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Children in non-faith academies most likely to miss out on RE, study finds

Children at non-faith academy schools are the most likely to be deprived of a minimum level of religious education, a study has found.

The survey, run by the National Association of Teachers of Religious Education (Natre), showed 35 per cent of secular academies failed to meet the legal requirement to offer RE to all students aged 14 to 16.

Exactly a third of community schools also admitted they failed to provide RE at that level, it found.

The figures for older pupils contrast starkly with those for 11 to 14-year-olds, where only 11 per cent of secular academies and 16 per cent of community schools said children missed out.

Natre, which surveyed 580 schools online, said a quarter of all schools are still falling short of their obligations in Years 10 and 11, blaming the introduction of the EBac measure of school performance for the figures.

The study also revealed that the number of qualified RE teachers is declining, with one in five community schools and academies without religious character reporting a reduction in the number of specialist staff.

Natre chairman Ed Pawson said: “Education secretary Michael Gove has admitted that RE has been an ‘unintended casualty of reforms’ and this new data proves his point.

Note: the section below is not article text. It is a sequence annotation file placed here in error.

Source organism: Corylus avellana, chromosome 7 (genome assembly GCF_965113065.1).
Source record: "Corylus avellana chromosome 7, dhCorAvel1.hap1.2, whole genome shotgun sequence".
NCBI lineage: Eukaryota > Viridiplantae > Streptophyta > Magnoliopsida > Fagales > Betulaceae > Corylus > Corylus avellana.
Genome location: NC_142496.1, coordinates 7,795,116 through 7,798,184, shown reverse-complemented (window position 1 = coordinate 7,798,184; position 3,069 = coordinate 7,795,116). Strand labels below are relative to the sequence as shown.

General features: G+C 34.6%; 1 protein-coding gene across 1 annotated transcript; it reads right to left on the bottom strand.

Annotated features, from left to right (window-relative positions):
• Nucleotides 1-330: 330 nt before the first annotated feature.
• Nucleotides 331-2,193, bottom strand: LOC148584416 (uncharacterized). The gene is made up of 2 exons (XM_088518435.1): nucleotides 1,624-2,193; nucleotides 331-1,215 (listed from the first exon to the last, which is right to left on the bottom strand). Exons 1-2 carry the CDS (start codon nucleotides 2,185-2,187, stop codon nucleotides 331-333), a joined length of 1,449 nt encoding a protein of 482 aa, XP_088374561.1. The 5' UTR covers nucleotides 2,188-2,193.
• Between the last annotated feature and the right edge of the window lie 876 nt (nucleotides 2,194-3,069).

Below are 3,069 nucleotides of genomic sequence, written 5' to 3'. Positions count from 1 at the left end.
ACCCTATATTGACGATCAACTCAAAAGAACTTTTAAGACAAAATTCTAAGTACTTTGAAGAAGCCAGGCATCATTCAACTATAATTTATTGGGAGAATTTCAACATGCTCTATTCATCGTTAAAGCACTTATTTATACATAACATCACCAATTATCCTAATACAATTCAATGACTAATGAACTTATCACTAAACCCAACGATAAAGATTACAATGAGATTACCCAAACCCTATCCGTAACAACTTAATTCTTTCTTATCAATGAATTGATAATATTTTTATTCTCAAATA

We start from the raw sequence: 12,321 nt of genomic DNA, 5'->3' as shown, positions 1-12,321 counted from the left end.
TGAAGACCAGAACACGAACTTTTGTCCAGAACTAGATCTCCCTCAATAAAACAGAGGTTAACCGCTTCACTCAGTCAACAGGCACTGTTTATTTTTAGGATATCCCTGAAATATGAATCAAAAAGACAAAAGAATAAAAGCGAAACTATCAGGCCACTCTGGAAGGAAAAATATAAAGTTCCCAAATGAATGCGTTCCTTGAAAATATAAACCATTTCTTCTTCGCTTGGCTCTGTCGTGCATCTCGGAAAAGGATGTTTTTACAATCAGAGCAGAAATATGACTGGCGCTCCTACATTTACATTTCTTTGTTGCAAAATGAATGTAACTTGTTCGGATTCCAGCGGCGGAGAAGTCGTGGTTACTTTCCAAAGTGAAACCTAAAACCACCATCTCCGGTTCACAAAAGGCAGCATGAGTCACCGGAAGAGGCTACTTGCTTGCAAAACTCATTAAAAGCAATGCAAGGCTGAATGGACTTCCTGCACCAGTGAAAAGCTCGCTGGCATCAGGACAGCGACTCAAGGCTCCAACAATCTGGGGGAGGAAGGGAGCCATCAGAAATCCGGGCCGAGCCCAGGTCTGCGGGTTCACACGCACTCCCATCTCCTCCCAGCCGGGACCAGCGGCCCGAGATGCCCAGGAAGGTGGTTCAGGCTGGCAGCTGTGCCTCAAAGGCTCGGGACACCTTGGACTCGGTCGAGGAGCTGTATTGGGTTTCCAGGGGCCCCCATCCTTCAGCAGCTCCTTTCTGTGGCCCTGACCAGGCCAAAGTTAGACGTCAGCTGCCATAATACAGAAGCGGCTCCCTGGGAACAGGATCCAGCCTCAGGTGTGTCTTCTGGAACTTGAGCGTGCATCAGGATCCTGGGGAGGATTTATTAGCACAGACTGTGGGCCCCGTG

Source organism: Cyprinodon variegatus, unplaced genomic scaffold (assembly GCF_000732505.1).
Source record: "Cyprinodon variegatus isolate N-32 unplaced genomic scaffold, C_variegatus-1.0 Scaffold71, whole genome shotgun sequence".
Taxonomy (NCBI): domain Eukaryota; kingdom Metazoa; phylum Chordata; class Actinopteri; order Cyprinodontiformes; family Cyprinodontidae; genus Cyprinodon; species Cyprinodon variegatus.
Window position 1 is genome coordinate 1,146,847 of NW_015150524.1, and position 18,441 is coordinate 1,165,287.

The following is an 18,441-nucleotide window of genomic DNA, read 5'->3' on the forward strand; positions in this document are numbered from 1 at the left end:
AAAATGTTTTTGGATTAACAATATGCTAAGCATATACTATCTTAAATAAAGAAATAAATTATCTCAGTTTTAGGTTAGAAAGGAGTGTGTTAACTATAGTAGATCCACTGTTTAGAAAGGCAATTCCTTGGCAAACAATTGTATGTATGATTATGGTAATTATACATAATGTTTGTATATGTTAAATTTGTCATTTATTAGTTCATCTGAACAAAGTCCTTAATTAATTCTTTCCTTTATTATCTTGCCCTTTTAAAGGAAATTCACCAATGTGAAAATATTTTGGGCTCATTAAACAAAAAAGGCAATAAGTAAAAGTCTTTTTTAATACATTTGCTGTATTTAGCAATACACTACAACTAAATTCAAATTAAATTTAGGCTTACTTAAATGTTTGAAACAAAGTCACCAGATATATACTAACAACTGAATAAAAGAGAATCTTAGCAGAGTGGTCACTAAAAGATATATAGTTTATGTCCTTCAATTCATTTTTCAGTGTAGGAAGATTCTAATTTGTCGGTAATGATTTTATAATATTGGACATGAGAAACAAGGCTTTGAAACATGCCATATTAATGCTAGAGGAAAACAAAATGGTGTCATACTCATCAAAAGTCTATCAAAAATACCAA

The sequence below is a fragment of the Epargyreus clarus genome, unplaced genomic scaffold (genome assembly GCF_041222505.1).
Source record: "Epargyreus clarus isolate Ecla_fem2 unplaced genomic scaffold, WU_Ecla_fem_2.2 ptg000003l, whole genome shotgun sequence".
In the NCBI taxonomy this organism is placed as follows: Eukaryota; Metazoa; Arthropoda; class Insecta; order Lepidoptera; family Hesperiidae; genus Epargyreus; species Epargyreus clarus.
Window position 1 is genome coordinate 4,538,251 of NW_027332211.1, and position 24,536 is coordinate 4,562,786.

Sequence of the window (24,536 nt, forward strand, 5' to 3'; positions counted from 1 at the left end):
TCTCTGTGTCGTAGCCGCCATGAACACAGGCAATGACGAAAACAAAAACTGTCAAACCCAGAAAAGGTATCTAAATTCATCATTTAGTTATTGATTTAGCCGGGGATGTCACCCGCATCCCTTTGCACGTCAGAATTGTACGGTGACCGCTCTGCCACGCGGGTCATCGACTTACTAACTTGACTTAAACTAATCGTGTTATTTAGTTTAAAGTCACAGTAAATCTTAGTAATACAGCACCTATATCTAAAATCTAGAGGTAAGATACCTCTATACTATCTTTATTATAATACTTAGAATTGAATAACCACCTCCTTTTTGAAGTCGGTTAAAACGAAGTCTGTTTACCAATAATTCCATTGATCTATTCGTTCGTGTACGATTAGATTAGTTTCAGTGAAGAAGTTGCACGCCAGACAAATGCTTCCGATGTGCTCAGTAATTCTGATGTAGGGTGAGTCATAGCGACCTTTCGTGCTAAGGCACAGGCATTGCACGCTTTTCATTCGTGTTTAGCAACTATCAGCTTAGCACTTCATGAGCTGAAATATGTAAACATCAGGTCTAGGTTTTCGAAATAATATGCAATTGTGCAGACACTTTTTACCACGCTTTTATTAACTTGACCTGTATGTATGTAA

“The EBac has edged RE out of the school curriculum and pupils are losing out on valuable education about the world’s faith and belief systems.

“Good RE is a vital part of a pupil’s whole education. Taught by a specialist, RE reaches beyond class teaching and helps develop skills young people can take into the wider world.

“Yet this research shows that schools are squeezing RE into less time and unfilled timetable slots, often with teachers lacking in adequate training or support. This trend has to be reversed now.”

The latest research follows a report by the All Party Parliamentary Group on Religious Education in March this year, which found that a quarter of schools had made RE teachers redundant or transferred them to other subjects.

Stephen Lloyd MP, the group's chair, said: “Religious education teaches us to understand, question, and see the world from a better informed perspective.

“When RE is diluted, young people leave school ill-prepared to make sense of religion and belief and unable to respond to different views and beliefs in an informed, rational and insightful way.

“It’s vital we work closely with ministers and education officials to ensure RE is not sidelined.”

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